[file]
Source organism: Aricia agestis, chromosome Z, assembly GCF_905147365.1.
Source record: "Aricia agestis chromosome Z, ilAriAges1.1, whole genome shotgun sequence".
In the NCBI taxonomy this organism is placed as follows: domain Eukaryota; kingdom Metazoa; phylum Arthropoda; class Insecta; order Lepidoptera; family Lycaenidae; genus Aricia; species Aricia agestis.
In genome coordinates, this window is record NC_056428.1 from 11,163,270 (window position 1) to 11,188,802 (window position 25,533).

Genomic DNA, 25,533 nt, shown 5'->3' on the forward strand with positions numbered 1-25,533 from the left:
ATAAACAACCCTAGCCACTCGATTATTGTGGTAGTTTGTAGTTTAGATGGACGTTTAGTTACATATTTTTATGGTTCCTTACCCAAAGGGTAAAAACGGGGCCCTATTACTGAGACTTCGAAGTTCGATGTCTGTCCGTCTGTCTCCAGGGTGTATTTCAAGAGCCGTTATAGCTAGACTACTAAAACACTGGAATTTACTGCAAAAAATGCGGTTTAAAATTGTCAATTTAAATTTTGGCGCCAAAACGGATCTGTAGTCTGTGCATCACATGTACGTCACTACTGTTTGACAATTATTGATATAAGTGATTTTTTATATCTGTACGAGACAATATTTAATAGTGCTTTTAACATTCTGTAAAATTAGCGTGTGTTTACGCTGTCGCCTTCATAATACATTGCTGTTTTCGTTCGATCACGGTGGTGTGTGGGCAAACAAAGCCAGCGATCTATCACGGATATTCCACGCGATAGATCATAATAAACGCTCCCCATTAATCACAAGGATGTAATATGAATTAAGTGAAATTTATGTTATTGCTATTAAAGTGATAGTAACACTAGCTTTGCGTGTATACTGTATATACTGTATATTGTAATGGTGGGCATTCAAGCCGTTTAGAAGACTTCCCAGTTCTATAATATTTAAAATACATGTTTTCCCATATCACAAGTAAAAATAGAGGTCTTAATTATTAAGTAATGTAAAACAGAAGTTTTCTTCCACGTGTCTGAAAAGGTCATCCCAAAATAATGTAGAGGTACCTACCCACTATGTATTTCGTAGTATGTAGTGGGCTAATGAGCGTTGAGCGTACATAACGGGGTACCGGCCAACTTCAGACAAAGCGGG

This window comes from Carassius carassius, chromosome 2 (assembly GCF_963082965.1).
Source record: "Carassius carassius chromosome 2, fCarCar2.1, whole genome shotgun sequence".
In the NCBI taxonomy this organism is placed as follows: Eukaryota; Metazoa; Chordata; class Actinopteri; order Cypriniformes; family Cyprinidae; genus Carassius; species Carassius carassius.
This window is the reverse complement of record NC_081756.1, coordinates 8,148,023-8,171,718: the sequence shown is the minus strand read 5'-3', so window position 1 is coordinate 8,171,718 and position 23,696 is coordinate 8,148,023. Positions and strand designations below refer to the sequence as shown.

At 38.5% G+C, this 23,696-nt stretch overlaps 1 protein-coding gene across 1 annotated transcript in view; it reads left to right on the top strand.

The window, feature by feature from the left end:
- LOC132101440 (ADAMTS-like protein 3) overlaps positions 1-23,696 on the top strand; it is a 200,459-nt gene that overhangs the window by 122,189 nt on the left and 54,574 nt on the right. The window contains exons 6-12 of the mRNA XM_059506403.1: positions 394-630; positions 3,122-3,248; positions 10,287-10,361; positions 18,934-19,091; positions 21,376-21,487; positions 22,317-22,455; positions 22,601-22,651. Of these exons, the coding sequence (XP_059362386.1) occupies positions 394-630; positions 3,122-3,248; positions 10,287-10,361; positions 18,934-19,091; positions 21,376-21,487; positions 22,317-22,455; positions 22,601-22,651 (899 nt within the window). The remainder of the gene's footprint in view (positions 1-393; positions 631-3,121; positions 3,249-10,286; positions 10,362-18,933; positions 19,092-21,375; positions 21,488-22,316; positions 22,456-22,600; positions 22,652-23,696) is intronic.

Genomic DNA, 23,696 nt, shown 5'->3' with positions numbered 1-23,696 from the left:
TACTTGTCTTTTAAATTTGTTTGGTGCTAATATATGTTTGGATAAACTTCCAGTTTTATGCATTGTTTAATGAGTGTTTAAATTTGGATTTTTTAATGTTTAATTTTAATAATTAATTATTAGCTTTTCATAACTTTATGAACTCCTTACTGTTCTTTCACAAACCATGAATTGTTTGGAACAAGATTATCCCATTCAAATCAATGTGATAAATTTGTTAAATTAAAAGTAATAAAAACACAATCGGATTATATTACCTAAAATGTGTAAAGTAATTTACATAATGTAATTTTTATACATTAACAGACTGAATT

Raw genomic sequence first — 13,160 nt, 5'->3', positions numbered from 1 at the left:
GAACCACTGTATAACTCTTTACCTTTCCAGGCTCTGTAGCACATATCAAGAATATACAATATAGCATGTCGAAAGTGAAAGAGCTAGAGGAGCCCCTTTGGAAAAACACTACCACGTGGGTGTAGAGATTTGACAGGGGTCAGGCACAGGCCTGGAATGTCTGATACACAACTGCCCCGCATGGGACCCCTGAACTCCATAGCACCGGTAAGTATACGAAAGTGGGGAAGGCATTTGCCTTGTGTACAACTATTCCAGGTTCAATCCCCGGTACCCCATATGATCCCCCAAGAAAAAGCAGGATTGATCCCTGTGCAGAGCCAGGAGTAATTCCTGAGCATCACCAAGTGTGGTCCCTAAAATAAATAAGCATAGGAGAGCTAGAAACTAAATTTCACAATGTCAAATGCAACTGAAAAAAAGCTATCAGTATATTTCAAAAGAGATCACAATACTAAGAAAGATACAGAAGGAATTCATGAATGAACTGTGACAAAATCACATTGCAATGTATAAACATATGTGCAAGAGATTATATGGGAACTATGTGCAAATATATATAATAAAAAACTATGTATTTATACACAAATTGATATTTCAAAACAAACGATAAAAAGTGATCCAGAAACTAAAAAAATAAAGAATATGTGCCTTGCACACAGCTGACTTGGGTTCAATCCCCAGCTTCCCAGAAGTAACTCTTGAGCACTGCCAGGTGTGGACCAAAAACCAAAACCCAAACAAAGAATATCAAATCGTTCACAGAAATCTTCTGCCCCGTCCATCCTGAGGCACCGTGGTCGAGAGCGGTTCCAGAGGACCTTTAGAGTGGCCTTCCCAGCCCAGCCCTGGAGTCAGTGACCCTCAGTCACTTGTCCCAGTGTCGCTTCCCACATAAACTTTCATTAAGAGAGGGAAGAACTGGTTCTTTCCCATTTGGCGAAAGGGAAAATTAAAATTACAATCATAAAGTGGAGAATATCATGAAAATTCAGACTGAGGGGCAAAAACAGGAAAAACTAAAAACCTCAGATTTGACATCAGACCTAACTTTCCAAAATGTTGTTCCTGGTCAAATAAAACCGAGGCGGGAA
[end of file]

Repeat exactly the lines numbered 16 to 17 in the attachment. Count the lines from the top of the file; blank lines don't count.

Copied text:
Raw genomic sequence first — 13,160 nt, 5'->3', positions numbered from 1 at the left:
GAACCACTGTATAACTCTTTACCTTTCCAGGCTCTGTAGCACATATCAAGAATATACAATATAGCATGTCGAAAGTGAAAGAGCTAGAGGAGCCCCTTTGGAAAAACACTACCACGTGGGTGTAGAGATTTGACAGGGGTCAGGCACAGGCCTGGAATGTCTGATACACAACTGCCCCGCATGGGACCCCTGAACTCCATAGCACCGGTAAGTATACGAAAGTGGGGAAGGCATTTGCCTTGTGTACAACTATTCCAGGTTCAATCCCCGGTACCCCATATGATCCCCCAAGAAAAAGCAGGATTGATCCCTGTGCAGAGCCAGGAGTAATTCCTGAGCATCACCAAGTGTGGTCCCTAAAATAAATAAGCATAGGAGAGCTAGAAACTAAATTTCACAATGTCAAATGCAACTGAAAAAAAGCTATCAGTATATTTCAAAAGAGATCACAATACTAAGAAAGATACAGAAGGAATTCATGAATGAACTGTGACAAAATCACATTGCAATGTATAAACATATGTGCAAGAGATTATATGGGAACTATGTGCAAATATATATAATAAAAAACTATGTATTTATACACAAATTGATATTTCAAAACAAACGATAAAAAGTGATCCAGAAACTAAAAAAATAAAGAATATGTGCCTTGCACACAGCTGACTTGGGTTCAATCCCCAGCTTCCCAGAAGTAACTCTTGAGCACTGCCAGGTGTGGACCAAAAACCAAAACCCAAACAAAGAATATCAAATCGTTCACAGAAATCTTCTGCCCCGTCCATCCTGAGGCACCGTGGTCGAGAGCGGTTCCAGAGGACCTTTAGAGTGGCCTTCCCAGCCCAGCCCTGGAGTCAGTGACCCTCAGTCACTTGTCCCAGTGTCGCTTCCCACATAAACTTTCATTAAGAGAGGGAAGAACTGGTTCTTTCCCATTTGGCGAAAGGGAAAATTAAAATTACAATCATAAAGTGGAGAATATCATGAAAATTCAGACTGAGGGGCAAAAACAGGAAAAACTAAAAACCTCAGATTTGACATCAGACCTAACTTTCCAAAATGTTGTTCCTGGTCAAATAAAACCGAGGCGGGAA